What is CTI? It’s a type of technology that enables computer and telephone systems to interact together, to build great telecom applications. CTI is most commonly used by call centers handling a large number of incoming calls. Call centers implementing CTI can use computers to manage all telephone calls, which in turn leads to increased efficiency and better results. PBX equipment such as Shoretel, Mitel, Avaya, and Cisco, all support add on applications to allow developers to produce CTI.
If you are reading this post, it’s likely you’re considering CTI because your team is handling more calls than they can manage. The phones won’t stop ringing, and customers aren’t being helped quickly enough. Stress builds for employees, which consequently gets felt by the customer. CTI can change that.
Computer Telephony Integration or CTI is a term that is used to describe the practice of tying your phone system together with your computer systems. It’s a practice that enables you to do a wide range of things that will improve sales and service including:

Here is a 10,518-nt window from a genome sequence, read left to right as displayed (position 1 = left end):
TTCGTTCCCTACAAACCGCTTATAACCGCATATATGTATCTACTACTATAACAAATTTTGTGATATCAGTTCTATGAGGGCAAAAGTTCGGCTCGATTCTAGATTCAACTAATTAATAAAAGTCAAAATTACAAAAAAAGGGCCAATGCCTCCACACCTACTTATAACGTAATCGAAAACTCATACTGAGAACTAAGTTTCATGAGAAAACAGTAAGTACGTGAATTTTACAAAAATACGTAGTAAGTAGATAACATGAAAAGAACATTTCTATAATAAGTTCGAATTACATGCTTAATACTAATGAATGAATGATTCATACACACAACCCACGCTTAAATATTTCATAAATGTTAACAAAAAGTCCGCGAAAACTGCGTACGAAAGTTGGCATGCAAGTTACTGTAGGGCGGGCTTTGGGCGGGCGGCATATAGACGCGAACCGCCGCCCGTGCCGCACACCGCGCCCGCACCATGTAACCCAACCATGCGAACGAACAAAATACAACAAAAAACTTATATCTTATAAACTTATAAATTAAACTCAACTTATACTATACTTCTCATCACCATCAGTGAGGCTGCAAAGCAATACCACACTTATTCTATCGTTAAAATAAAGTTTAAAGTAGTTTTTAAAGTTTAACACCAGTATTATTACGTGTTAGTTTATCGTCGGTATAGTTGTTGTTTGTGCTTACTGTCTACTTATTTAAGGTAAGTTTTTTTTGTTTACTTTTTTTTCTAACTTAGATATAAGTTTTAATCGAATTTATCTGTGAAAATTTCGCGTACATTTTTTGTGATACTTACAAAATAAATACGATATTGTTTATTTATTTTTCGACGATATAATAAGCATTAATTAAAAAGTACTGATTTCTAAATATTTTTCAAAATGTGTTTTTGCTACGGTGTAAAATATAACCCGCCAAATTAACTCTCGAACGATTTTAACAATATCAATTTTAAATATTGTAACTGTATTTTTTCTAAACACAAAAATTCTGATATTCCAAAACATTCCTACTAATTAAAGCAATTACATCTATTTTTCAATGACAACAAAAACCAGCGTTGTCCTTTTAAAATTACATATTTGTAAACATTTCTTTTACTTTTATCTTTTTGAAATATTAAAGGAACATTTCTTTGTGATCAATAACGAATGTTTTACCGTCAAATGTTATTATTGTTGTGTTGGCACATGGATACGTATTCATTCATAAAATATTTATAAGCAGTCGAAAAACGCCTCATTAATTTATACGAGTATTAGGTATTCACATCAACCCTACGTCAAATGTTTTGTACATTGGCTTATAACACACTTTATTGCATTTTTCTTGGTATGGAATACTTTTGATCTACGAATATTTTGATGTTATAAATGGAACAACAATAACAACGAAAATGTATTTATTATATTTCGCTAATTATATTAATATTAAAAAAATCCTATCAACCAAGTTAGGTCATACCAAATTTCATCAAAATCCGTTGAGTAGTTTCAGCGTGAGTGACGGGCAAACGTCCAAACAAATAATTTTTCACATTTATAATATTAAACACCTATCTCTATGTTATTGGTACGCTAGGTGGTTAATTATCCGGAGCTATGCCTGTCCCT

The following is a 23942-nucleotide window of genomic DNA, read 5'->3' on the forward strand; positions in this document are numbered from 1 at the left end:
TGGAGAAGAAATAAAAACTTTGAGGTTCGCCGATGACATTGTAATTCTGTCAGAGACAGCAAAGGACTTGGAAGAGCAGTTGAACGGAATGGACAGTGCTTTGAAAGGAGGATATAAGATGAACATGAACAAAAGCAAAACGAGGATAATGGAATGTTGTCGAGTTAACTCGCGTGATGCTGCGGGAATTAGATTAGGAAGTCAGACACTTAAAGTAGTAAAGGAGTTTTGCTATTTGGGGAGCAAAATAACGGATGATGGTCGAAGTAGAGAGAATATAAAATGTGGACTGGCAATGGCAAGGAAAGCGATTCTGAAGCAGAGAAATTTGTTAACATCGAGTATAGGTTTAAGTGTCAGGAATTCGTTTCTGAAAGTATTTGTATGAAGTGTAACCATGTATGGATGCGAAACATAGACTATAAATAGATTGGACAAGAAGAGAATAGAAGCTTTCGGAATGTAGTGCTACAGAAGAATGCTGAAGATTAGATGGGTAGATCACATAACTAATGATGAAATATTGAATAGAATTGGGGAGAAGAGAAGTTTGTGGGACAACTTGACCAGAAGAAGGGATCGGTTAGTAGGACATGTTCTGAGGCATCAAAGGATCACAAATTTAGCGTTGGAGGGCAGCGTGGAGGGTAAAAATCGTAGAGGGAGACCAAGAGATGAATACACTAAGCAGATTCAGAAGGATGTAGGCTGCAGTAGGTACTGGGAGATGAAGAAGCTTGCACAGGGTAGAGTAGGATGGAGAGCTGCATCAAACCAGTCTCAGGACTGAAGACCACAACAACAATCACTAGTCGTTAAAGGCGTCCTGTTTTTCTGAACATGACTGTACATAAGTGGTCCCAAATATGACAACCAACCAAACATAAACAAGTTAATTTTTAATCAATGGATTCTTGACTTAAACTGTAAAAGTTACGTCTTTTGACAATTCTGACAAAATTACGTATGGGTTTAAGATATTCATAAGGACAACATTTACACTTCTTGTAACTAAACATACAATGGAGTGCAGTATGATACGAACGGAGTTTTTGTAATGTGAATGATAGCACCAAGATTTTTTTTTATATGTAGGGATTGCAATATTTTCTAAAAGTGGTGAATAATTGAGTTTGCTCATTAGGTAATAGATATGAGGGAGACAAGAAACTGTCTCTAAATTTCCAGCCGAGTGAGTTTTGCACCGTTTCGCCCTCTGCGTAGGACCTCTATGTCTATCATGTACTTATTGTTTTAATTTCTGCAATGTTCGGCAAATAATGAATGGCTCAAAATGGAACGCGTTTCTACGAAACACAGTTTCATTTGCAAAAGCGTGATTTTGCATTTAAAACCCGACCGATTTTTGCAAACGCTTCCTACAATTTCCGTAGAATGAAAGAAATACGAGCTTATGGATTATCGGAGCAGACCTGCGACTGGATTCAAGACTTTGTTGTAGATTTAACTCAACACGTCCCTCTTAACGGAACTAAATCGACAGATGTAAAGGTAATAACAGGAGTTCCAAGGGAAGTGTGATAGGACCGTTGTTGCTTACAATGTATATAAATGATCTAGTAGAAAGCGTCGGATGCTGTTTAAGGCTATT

Identifying and routing incoming calls to the right person or department
Logging, recording and storing calls for quality assurance and compliance
Offering screen pops to your agents with information about the caller, their account, open cases or call history
Embedding a soft phone dial pad into your CRM interface so that calls can be made using VoIP (voice over internet protocol) or traditional PSTN (public switched telephone network)
Enabling agents to click-to-dial or auto-dial contacts
Monitoring and measuring key performance indicators like average handle time, first-call resolution, dropped call percentages and more.
These are free demo licenses that you can use to get started
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The origins of CTI can be found in simple screen population (or "screen pop") technology. This allows data collected from the telephone systems to be used as input data to query databases with customer information and populate that data instantaneously in the customer service representative screen. The net effect is the agent already has the required screen on his/her terminal before speaking with the customer.
This technology started gaining widespread adoption in markets like North America and West European countries.